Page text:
Mesopotamian kingship relied on the sanction (or perceived sanction) of a given city's main god or goddess, housed in a central and increasingly grand ziggurat. Some of the most noteworthy and powerful of Mesopotamian deities include Enki (Akkadian Ea), Inanna (Akkadian Ishtar), and Marduk. It was not uncommon for would-be kings to attack an existing capital, destroy its main temple and carry its idol off to a new capital. Such thefts were thought to demonstrate the disfavor of the deity toward his or her former residence and approbation of his or her new home. For example, more than one Assyrian king removed Marduk from his main temple in Babylon, thereby sealing conquest of the southern kingdom and effectively moving the seat of Mesopotamian power to the northern Assyrian capital city, Ashur. [André Caron of Maquettes Historique created the truly badass reconstruction of Marduk's ziggurat, Etemenanki, below. Caron's reconstruction represents Etemenanki as it looked when rebuilt (and enlarged) during the 6th century B.C., centuries later than the last theft of the statue but the model is too cool not to include.]
In addition to a nuanced understanding of Mesopotamian religion and kingship, Leick gives her reader the impression of Mesopotamia as a diverse, adaptable and sophisticated culture that maintained diplomatic and trade connections with empires as far afield as Egypt, the Hittites (in Asia Minor) and the Indus Valley civilization (on the Indian subcontinent). Mesopotamian internal power struggles, between kings, priests, usurpers, etc., took on a political complexity to rival Rome's, Constantinople's or even that of the Ottomans, replete with murders, plots and poisonings. Mesopotamian wealth and cultural elaborateness, visible in its art, literature and architecture, also rivaled that of other great empires, not least of which being Egypt. During the 14th century B.C., the Assyrian king of Mesopotamia, Ashur-uballit I even sent a letter to the Egyptian pharaoh Amenophis IV asserting his equality of status with the pharaoh, referring to him as "brother" and demanding gifts (such was the traditional exchange between rulers of equal status). Mesopotamia was no small fry in the Bronze Age ocean. [Impression from a 3rd millenium B.C. Akkadian cylinder seal, below. To glean an appreciation of the craftsmanship at work here, understand that cylinder seals stood only between 2 and 6 centimeters high. The image of the impression below as it appears on a computer screen is probably larger than the actual impression.]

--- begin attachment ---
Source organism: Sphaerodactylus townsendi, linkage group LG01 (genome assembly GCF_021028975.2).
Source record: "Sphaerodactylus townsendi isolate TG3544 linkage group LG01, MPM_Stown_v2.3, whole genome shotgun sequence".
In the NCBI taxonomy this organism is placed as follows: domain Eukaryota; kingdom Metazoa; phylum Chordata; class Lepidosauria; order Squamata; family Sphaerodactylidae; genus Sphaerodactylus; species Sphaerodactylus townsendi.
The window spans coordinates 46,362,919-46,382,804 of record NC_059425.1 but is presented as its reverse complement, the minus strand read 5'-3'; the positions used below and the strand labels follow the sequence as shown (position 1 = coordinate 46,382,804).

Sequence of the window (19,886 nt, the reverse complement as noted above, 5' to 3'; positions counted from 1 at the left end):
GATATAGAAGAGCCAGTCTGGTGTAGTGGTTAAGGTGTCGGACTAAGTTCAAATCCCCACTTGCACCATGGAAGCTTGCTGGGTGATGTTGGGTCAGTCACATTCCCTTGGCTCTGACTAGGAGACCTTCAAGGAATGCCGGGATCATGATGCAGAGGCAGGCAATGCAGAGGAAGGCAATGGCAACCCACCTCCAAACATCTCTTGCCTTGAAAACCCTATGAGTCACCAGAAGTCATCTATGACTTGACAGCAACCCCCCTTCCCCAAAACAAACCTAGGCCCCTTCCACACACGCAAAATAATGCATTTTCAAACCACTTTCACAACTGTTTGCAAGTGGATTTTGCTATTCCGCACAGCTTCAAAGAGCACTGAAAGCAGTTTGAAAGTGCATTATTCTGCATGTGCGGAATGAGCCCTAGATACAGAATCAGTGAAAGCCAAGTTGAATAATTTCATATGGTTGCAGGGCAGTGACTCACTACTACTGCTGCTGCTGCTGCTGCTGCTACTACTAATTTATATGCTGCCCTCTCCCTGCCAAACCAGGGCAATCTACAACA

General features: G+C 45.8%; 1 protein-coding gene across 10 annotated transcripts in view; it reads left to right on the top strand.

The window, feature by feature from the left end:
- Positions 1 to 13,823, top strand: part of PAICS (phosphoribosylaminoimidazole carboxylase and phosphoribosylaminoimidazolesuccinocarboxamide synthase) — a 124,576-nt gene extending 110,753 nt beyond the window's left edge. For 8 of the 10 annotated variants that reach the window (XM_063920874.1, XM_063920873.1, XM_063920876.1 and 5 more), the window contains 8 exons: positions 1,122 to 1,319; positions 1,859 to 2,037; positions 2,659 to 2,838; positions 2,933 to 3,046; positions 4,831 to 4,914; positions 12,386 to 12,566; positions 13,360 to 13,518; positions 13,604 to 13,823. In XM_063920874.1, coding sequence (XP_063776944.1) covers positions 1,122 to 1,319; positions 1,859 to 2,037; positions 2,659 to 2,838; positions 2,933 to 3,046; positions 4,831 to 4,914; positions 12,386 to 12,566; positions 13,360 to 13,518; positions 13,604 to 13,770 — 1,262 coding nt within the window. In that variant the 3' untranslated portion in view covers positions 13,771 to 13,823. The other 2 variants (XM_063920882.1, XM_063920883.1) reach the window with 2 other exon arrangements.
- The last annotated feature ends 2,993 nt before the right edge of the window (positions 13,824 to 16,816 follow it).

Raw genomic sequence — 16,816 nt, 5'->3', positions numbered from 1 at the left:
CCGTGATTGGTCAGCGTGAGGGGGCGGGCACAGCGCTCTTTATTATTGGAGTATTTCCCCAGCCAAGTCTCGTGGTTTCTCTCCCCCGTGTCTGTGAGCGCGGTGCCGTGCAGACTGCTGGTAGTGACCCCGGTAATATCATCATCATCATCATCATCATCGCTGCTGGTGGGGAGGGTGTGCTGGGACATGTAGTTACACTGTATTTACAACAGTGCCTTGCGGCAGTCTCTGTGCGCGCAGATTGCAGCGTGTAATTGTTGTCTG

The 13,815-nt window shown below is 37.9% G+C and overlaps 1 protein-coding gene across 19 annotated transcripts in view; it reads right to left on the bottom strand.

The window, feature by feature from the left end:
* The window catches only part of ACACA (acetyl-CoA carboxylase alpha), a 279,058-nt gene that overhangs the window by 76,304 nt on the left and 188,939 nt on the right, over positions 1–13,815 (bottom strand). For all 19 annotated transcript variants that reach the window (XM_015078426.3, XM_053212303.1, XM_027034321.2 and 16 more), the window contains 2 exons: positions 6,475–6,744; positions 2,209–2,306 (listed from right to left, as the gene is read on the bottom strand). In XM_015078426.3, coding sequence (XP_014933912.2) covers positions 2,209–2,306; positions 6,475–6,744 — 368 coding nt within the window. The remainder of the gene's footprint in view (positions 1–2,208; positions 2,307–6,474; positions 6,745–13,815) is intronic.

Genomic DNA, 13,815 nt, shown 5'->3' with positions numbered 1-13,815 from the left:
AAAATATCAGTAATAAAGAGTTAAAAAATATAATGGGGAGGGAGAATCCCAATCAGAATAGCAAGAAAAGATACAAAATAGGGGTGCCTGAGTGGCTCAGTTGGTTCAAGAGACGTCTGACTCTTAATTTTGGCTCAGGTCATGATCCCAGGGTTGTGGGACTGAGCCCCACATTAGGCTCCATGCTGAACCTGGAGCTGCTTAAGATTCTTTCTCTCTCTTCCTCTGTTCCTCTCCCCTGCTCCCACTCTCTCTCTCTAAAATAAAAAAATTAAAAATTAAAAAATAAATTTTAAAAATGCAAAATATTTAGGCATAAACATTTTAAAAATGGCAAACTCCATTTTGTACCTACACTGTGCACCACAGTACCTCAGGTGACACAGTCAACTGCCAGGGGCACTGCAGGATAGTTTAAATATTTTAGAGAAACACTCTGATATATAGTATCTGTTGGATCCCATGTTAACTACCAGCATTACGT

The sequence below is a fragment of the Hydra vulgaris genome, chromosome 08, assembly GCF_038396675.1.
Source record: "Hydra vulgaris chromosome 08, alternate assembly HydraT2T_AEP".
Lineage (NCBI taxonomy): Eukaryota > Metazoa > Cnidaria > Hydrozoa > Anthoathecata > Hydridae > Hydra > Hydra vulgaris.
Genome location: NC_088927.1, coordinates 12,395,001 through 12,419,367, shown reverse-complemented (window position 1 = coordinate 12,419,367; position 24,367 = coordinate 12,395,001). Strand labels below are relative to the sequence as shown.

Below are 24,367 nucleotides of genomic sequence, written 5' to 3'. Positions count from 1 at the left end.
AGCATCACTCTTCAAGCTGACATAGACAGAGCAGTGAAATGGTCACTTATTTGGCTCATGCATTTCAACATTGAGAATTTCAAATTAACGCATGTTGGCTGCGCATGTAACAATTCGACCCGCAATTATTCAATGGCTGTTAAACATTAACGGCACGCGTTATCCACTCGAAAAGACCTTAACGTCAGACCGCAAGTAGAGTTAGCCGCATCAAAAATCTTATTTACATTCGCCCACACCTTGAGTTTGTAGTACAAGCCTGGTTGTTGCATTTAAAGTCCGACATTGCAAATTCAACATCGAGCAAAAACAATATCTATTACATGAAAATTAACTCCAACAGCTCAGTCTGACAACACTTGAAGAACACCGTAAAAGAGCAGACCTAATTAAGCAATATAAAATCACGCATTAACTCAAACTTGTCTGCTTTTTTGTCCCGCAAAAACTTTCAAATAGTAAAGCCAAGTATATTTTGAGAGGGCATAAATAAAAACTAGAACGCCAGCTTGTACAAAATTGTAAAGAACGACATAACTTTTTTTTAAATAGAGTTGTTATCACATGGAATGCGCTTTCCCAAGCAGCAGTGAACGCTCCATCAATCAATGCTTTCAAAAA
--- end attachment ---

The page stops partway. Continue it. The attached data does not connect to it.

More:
Standard of Ur, below. Inlaid with shell, limestone and lapis, it was found among other grave goods in a king's tomb unearthed near the Mesopotamian city Ur. The Standard, too, is smaller than you might think, standing only about 9 inches high.]
Indeed, most of what has come down to western popular imagination regarding Mesopotamia hails directly from the Old Testament in which Mesopotamian civilization constitutes a powerful villain and symbol of excess. Biblical stories, for instance, have rendered "Babylon" popularly synonymous with decadence and hubris. The "Tower of Babel" refers to a Mesopotamian ziggurat, perhaps to Etemenanki pictured above, although a good case has been made for its identification as the ziggurat of Eridu as well. The Biblical "Nebuchadnezzar" is the Neo-Babylonian king, Nebuchadrezzar II who, in fact, did capture Jerusalem and destroy its temple. [He also rebuilt Etemenanki in the 6th century B.C. and erected the "Ishtar gate" at Babylon, which has been reconstructed at Berlin's Pergamon Museum, pictured below.]
Additionally, the Babylonian captivity of the Jews certainly refers to a standard Mesopotamian practice of exporting conquered peoples to various parts of its empire. Even older cultural memories of Mesopotamia surface in scripture as well. Genesis refers to four cities founded by Nimrod in the land of Shinar. Shinar probably refers to Sumer and the named cities to Sumerian cities: Babel (Babylon), Erech (Uruk), Accad (Akkad), and Calneh (possibly Nippur though scholars have offered other locations). And the foregoing is just a brief sampling of biblical references to this great civilization.
Of course the image of Mesopotamia one gleans from the Bible (as with Egypt and Rome) is hopelessly, if understandably, skewed against it. The Bible was written by and for people conquered and oppressed by these larger, more powerful civilizations. Small wonder a nuanced picture of them does not emerge from scripture. And yet in the case of both Rome and Egypt, other sources have ameliorated our impression of these empires, acknowledging their excesses but drawing attention to their achievements. We, as Westerners, remain interested in Egyptian and Roman history for we feel they are somehow precursors to our own civilization and, I hypothesize, we see some of ourselves in them.
As I wonder why Mesopotamia has received shorter shrift in Western pop culture over the years, I shun the idea that its modern incarnation as Iraq has much to do with it. Our ignoring of its ancient past predates either of the Bush boys' adventures at playing cowboy in that region. If anything, our miserable war may have educated us just a bit more about this foundational culture of which we are all inheritors. [U.S. soldiers visiting the partially reconstructed ruins of the ziggurat at Ur, below.]